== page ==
Strategies to improve antimicrobial utilization with a special focus on developing countries

Godman, Brian and Egwuenu, Abiodum and Haque, Mainul and Malande, Oliver and Schellack, Natalie and Kumar, Santosh and Saleem, Zikria and Sneddon, Jacqui and Hoxha, Iris and Islam, Salequl and Mwita, Julius and Nascimento, Renata Cristina Rezende Macedo do and Godói, Isabella Piassi Dias and Lum Niba, Loveline and Amu, Adefolarin A. and Acolatse, Joseph and Incoom, Robert and Sefah, Israel Abebrese and Opanga, Sylvia and Kurdi, Amanj and Chikowe, Ibrahim and Khuluza, Felix and Kibuule, Dan and Ogunleye, Olayinka O. and Olalekan, Adesola and Markovic-Pekovic, Vanda and Meyer, Johanna and Alfadl, Abubakr and Phuong, Thuy Nguyen Thi and Kalungia, Aubrey C. and Campbell, Stephen and Pisana, Alice and Wale, Janney and Seaton, R. Andrew (2021) Strategies to improve antimicrobial utilization with a special focus on developing countries. Life, 11 (6). 528. ISSN 2075-1729 (

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Antimicrobial resistance (AMR) is a high priority across countries as it increases morbidity, mortality and costs. Concerns with AMR have resulted in multiple initiatives internationally, na-tionally and regionally to enhance appropriate antibiotic utilization across sectors to reduce AMR, with the overuse of antibiotics exacerbated by the COVID-19 pandemic. Effectively tackling AMR is crucial for all countries. Principally a narrative review of ongoing activities across sectors was undertaken to improve antimicrobial use and address issues with vaccines including COVID-19. Point prevalence surveys have been successful in hospitals to identify areas for quality improvement programs, principally centering on antimicrobial stewardship programs. These include reducing prolonged antibiotic use to prevent surgical site infections. Multiple activities centering on education have been successful in reducing inappropriate prescribing and dispensing of antimicrobials in ambulatory care for essentially viral infections such as acute respiratory infections. It is imperative to develop new quality indicators for ambulatory care given current concerns, and instigate programs with clear public health messaging to reduce misinformation, essential for pandemics. Regular access to effective treatments is needed to reduce resistance to treatments for HIV, malaria and tuberculosis. Key stakeholder groups can instigate multiple initiatives to reduce AMR. These need to be followed up.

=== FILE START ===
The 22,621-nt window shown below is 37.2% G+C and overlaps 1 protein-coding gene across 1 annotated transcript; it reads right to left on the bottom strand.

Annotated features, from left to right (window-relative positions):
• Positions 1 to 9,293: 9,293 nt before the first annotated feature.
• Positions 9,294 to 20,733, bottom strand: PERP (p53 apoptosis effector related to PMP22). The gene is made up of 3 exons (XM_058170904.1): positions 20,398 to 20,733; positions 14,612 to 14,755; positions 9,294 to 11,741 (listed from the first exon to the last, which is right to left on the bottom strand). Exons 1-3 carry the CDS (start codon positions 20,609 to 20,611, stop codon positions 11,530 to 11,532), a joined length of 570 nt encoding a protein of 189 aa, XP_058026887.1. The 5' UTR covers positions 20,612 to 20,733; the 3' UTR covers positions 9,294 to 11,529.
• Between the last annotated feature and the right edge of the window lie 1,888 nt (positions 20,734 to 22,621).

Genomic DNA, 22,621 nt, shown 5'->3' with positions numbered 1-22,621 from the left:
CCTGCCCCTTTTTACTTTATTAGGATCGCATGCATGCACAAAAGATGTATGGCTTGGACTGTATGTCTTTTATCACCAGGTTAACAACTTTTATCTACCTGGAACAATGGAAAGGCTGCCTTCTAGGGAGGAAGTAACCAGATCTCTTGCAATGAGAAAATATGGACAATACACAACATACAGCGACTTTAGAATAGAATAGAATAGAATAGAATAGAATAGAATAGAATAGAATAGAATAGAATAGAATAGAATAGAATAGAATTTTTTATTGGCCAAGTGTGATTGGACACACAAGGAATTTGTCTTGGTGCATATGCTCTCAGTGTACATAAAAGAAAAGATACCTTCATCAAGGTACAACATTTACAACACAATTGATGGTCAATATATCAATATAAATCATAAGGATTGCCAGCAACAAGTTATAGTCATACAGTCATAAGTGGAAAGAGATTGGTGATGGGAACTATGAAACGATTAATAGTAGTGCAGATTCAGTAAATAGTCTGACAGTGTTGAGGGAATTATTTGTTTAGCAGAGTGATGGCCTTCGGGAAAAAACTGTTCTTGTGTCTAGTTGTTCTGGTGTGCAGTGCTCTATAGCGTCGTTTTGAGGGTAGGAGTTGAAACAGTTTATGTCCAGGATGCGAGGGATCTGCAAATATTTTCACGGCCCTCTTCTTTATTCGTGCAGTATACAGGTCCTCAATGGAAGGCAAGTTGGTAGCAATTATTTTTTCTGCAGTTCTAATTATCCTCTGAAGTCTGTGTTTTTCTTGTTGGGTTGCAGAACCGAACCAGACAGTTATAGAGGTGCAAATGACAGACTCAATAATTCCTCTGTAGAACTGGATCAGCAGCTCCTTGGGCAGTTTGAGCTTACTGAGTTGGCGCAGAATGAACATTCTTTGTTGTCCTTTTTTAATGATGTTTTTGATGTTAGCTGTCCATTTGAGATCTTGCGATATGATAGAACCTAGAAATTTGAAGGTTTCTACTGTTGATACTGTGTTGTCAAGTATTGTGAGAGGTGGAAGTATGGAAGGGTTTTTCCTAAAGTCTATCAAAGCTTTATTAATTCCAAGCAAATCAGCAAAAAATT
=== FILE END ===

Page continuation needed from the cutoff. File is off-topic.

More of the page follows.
Godman, Brian, Egwuenu, Abiodum, Haque, Mainul, Malande, Oliver, Schellack, Natalie, Kumar, Santosh, Saleem, Zikria, Sneddon, Jacqui, Hoxha, Iris, Islam, Salequl, Mwita, Julius, Nascimento, Renata Cristina Rezende Macedo do, Godói, Isabella Piassi Dias, Lum Niba, Loveline, Amu, Adefolarin A., Acolatse, Joseph, Incoom, Robert, Sefah, Israel Abebrese, Opanga, Sylvia, Kurdi, Amanj ORCID logoORCID:, Chikowe, Ibrahim, Khuluza, Felix, Kibuule, Dan, Ogunleye, Olayinka O., Olalekan, Adesola, Markovic-Pekovic, Vanda, Meyer, Johanna, Alfadl, Abubakr, Phuong, Thuy Nguyen Thi, Kalungia, Aubrey C., Campbell, Stephen, Pisana, Alice, Wale, Janney and Seaton, R. Andrew;